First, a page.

• What is the main idea?
  • What is the author's purpose of the text?
  • What is the genre of the text?
  • What is the theme? (if not nonfiction)
  • What is the author's perspective about _____?  
These questions were asked after EVERY first read no matter what our overall objective was.  So if I was teaching making inferences and we had completed our first read - we took time to go over these questions to make sure we had that 'big picture' in mind.  But was we came to find was just asking these questions after each first read, got a little redundant.  So of course I had to find ways to put a spin on it!  So today I get to share with you 7 different and engaging activities you can do after a first read on any article or text!    No matter how you tackle a close read - these activities can help spice up your close reading and get the students truly engaged in knowing that 'big picture' of the text before you dig deeper!

#1 - Color Coded Questions
     This is a fun and simple idea to help minimize the work your students do, but allowing them to still be able to hear and be a part of the entire discussion.  All you need is different colored beads (or something similar to) and the recording sheet.  Pass out the beads, one to each student and assign one of the first read questions (see above) to each color.  I write my colors and questions on the board for a visual.  Have the students get out a crayon that matches their color of bead.  As they read the text, they use their crayon to underline evidence to support their answer for their question only.  After reading, record their answer for their question only.  Then go over each question calling on the students with that bead.  If it wasn't their question - they then listen and record the answer to the other questions!  Quick, fun, focused, and simple!  (See bottom of post to download recording sheet)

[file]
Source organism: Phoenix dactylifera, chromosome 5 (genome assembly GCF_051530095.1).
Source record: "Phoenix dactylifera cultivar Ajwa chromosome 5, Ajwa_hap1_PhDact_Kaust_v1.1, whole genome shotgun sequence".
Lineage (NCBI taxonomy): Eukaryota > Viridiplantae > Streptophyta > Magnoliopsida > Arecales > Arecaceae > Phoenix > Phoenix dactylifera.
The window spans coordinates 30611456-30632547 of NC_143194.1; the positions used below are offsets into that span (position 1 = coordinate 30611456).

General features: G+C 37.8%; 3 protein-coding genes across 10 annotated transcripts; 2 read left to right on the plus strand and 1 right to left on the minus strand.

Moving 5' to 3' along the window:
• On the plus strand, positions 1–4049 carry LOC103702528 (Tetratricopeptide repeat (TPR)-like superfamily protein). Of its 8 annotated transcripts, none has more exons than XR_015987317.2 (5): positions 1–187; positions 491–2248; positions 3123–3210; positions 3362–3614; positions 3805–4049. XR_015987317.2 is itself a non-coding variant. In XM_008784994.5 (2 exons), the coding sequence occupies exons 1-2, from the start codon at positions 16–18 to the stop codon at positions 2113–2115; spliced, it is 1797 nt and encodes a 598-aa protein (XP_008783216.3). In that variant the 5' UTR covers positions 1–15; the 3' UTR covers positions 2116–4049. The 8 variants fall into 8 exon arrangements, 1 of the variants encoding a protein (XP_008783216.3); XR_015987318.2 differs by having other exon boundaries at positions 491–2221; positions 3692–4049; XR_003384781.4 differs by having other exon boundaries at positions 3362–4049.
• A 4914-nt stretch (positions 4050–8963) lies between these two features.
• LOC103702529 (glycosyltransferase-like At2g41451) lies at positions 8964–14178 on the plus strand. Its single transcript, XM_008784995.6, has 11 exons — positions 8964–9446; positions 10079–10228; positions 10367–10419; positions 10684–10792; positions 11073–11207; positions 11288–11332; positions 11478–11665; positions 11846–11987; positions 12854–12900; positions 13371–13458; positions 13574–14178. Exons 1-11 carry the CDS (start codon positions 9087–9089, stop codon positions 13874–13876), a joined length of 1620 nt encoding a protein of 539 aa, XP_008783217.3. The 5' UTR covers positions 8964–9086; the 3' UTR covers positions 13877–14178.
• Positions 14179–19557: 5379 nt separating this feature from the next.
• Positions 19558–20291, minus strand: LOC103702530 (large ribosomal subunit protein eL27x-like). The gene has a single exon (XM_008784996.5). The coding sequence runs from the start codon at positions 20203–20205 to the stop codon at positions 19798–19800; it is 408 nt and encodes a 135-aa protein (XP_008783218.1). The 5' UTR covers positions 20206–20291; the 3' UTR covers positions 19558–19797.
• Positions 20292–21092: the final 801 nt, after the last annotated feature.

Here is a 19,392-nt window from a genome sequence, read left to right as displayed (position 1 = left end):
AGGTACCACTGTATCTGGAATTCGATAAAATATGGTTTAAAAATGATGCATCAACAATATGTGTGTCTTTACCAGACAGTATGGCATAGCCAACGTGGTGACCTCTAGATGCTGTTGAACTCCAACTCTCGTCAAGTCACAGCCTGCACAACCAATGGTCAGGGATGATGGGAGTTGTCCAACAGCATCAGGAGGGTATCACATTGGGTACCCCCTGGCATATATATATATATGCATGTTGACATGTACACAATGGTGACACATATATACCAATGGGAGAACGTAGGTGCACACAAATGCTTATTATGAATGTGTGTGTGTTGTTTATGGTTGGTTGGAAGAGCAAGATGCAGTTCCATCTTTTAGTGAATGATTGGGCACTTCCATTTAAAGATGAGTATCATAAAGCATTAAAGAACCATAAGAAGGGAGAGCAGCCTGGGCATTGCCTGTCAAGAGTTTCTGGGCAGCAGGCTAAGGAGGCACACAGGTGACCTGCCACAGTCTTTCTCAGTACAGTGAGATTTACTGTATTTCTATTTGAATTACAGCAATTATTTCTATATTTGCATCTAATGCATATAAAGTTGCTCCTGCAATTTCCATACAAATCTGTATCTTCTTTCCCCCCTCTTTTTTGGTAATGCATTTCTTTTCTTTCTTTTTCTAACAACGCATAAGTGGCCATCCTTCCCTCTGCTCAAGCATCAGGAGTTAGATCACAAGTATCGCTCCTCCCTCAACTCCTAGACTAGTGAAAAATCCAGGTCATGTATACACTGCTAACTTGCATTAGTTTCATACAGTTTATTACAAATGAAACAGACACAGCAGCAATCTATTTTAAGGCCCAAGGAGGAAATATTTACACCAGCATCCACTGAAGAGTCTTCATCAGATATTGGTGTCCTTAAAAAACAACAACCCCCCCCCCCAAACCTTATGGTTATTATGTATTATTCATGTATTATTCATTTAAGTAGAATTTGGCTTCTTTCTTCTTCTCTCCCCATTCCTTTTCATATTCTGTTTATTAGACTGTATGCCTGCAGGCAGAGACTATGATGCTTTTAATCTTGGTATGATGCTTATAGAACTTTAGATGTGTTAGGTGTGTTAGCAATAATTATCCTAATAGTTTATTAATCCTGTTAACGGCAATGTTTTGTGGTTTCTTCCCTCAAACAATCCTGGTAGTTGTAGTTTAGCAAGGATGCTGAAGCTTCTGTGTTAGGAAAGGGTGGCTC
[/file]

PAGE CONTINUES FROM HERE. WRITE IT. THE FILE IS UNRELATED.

#2 - Group It!
     This easy idea can be done on scratch paper or post its.  Using the same first read questions, ask one question at a time and give them about 1-2 minutes to answer.  Then pull out a popsicle stick of a fun way to group the students.  These fun ways can include:  birthday month,  tallest to shortest, youngest to oldest, etc.   Pull out a popsicle stick or verbalize how you want them to be grouped.  Group them quickly and then in their groups they go around sharing their answers for the question.  They must then pick what they think is the strongest answer to be shared.  Allow each group to share their answer and discuss.  Go back to your seat for question #2 and repeat!